Declare by Tim Powers
My rating: 4 of 5 stars
synopsis (taken from Overdrive): In his eleventh novel, Tim Powers takes his unique brand of speculative fiction into uncharted territory, instilling the old-fashioned espionage novel with a healthy dose of the supernatural.
As a young double agent infiltrating the Soviet spy network in Nazi-occupied Paris, Andrew Hale finds himself caught up in a secret even more ruthless war. Two decades later, a coded message draws Professor Andrew Hale back into Her Majesty's Secret Service. Elements from his past are gathering in Beirut, including ex-British counterespionage chief and Soviet mole Kim Philby, and a beautiful former Spanish Civil War soldier-turned-intelligence operative, Elena Ceniza-Bendiga. Soon Hale will be forced to confront again the nightmare that has haunted his adult life: a lethal unfinished operation code-named "Declare." From the corridors of Whitehall to the Arabian Desert, from post-war Berlin to the streets of Cold War Moscow, Hale's desperate quest draws him into international politics and gritty espionage tradecraft—and inexorably drives Hale, Ceniza-Bendiga, and Philby to a deadly confrontation on the high glaciers of Mount Ararat, in the very shadow of the fabulous and perilous biblical Ark.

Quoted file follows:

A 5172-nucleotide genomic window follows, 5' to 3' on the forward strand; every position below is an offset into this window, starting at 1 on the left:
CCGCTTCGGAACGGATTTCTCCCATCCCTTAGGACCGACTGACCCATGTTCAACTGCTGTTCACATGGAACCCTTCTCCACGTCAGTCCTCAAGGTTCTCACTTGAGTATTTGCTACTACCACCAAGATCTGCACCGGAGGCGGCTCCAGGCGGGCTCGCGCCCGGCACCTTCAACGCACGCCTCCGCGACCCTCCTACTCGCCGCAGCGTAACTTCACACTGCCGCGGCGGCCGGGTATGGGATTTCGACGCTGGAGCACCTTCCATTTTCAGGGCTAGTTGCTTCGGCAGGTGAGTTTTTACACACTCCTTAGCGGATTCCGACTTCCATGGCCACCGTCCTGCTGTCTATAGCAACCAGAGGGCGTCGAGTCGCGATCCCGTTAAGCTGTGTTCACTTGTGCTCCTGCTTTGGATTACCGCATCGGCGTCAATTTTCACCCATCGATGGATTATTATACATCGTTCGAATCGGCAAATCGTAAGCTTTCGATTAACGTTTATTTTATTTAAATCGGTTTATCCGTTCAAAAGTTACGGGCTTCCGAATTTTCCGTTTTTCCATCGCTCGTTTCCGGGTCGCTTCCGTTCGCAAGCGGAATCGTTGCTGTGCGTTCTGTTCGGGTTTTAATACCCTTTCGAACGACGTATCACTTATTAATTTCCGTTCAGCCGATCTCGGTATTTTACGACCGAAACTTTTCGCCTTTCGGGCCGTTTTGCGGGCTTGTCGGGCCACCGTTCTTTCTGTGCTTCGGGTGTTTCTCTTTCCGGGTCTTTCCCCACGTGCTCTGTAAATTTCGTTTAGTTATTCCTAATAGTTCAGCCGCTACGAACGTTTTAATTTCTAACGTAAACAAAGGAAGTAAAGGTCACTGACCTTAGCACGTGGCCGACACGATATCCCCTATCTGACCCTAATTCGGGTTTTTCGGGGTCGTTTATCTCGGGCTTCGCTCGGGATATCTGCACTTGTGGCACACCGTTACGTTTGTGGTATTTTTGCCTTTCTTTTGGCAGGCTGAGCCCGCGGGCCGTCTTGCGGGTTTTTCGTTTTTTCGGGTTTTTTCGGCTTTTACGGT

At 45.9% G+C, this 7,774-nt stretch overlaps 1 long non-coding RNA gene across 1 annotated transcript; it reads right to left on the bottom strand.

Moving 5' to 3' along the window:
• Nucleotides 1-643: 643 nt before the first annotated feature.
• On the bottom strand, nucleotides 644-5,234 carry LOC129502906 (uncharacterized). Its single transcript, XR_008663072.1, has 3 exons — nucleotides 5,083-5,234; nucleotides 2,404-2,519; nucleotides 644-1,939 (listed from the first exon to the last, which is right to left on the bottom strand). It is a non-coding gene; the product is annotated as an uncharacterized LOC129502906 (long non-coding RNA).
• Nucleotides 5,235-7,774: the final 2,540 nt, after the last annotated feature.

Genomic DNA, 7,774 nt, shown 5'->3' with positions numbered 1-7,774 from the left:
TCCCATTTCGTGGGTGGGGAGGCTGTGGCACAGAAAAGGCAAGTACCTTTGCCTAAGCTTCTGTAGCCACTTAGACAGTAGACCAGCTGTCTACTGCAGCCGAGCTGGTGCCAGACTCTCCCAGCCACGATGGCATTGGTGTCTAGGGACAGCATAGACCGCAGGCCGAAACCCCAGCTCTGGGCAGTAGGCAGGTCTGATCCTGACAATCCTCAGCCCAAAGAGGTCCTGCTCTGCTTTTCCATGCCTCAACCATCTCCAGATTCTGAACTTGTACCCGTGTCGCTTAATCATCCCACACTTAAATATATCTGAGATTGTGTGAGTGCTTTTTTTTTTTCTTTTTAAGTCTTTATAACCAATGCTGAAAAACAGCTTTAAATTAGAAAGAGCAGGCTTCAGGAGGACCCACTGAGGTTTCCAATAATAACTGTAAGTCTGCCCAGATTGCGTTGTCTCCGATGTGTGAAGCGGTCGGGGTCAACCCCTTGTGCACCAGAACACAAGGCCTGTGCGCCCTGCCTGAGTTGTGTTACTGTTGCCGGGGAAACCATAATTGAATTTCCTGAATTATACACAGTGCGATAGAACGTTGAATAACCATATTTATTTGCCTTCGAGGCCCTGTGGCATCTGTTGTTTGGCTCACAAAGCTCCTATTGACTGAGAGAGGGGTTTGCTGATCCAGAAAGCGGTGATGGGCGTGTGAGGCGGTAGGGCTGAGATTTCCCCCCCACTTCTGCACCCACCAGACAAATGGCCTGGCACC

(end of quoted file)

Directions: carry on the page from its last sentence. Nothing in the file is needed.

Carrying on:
The plot: This is a secret history, which takes as its premise the idea that supernatural events occurred behind the scenes of the history we know. The story unfolds slowly, and the fantasy elements don't become clear until about halfway through. I still liked the earlier chapters, but it is not very fast paced if that is what you're looking for. The book is probably a better reading experience if you don't know too much about the fantasy aspect in advance, so I will just say that it is a very interesting take on the djinn of Middle Eastern folklore.
There is a fair amount of violence (it comes with the territory for this genre) but it is not graphic. The story is told somewhat out of sequence, with flashbacks to the past interrupting the present. I struggled with this book a little bit toward the end, when there was a lot going on at once. A bit more exposition might have been helpful. This might be an effect of listening to it on audio, but I had a similar problem with a different book that I read in print last month, so maybe not.
Audio narrator: Simon Prebble's narration is fantastic! I previously listened to his readings of Jonathan Strange & Mr Norrell and The Ladies of Grace Adieu and Other Stories.
Writing style: I really liked the writing -- some great scene setting (particularly Mt. Ararat) and dialogue.
So many promising agents manage to convince even themselves that they didn't see what they saw. Go on. And don't tell me in tones of apology that it gets more weird. I do know that.
The only other book I have tried by this author is The Anubis Gates, which won the Philip K. Dick Award. I didn't care for it, but I definitely like this one better. I thought the characters were much more interesting, for one thing. This book is also an award winner; it won the World Fantasy Award for Best Novel in 2001 and was nominated for several other awards.
Tim Powers has written quite a few books, so I might try something else by him, but there isn't a particular book that I have in mind. This was a good one to start with, however, and I can certainly see why it won an award.
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